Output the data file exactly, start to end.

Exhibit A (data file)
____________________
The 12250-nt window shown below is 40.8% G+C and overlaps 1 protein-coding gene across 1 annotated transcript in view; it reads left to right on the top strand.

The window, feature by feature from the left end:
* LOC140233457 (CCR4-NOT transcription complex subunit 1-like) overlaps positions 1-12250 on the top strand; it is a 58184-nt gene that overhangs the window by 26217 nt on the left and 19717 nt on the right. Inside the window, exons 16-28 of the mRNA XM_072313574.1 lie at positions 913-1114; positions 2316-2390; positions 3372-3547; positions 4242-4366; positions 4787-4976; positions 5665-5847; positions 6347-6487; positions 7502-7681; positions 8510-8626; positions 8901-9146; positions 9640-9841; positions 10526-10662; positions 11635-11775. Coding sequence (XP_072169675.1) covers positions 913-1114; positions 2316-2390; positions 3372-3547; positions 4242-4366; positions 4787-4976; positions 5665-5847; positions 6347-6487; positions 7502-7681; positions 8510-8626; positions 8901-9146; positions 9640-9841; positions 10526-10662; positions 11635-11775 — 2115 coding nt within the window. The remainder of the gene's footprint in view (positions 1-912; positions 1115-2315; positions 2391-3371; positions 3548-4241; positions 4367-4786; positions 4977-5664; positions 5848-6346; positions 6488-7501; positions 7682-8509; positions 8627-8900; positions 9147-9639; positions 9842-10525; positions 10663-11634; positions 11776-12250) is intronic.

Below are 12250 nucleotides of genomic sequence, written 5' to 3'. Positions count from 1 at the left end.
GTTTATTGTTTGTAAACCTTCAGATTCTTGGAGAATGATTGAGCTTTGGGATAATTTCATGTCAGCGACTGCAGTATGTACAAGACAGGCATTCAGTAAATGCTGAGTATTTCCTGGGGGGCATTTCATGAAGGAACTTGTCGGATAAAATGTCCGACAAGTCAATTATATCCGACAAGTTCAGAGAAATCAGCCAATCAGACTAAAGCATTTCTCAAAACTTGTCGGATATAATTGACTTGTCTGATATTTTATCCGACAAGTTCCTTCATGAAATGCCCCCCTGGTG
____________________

The 12250-nt window shown below is 40.8% G+C and overlaps 1 protein-coding gene across 1 annotated transcript in view; it reads left to right on the top strand.

The window, feature by feature from the left end:
* LOC140233457 (CCR4-NOT transcription complex subunit 1-like) overlaps positions 1-12250 on the top strand; it is a 58184-nt gene that overhangs the window by 26217 nt on the left and 19717 nt on the right. Inside the window, exons 16-28 of the mRNA XM_072313574.1 lie at positions 913-1114; positions 2316-2390; positions 3372-3547; positions 4242-4366; positions 4787-4976; positions 5665-5847; positions 6347-6487; positions 7502-7681; positions 8510-8626; positions 8901-9146; positions 9640-9841; positions 10526-10662; positions 11635-11775. Coding sequence (XP_072169675.1) covers positions 913-1114; positions 2316-2390; positions 3372-3547; positions 4242-4366; positions 4787-4976; positions 5665-5847; positions 6347-6487; positions 7502-7681; positions 8510-8626; positions 8901-9146; positions 9640-9841; positions 10526-10662; positions 11635-11775 — 2115 coding nt within the window. The remainder of the gene's footprint in view (positions 1-912; positions 1115-2315; positions 2391-3371; positions 3548-4241; positions 4367-4786; positions 4977-5664; positions 5848-6346; positions 6488-7501; positions 7682-8509; positions 8627-8900; positions 9147-9639; positions 9842-10525; positions 10663-11634; positions 11776-12250) is intronic.

Below are 12250 nucleotides of genomic sequence, written 5' to 3'. Positions count from 1 at the left end.
GTTTATTGTTTGTAAACCTTCAGATTCTTGGAGAATGATTGAGCTTTGGGATAATTTCATGTCAGCGACTGCAGTATGTACAAGACAGGCATTCAGTAAATGCTGAGTATTTCCTGGGGGGCATTTCATGAAGGAACTTGTCGGATAAAATGTCCGACAAGTCAATTATATCCGACAAGTTCAGAGAAATCAGCCAATCAGACTAAAGCATTTCTCAAAACTTGTCGGATATAATTGACTTGTCTGATATTTTATCCGACAAGTTCCTTCATGAAATGCCCCCCTGGTG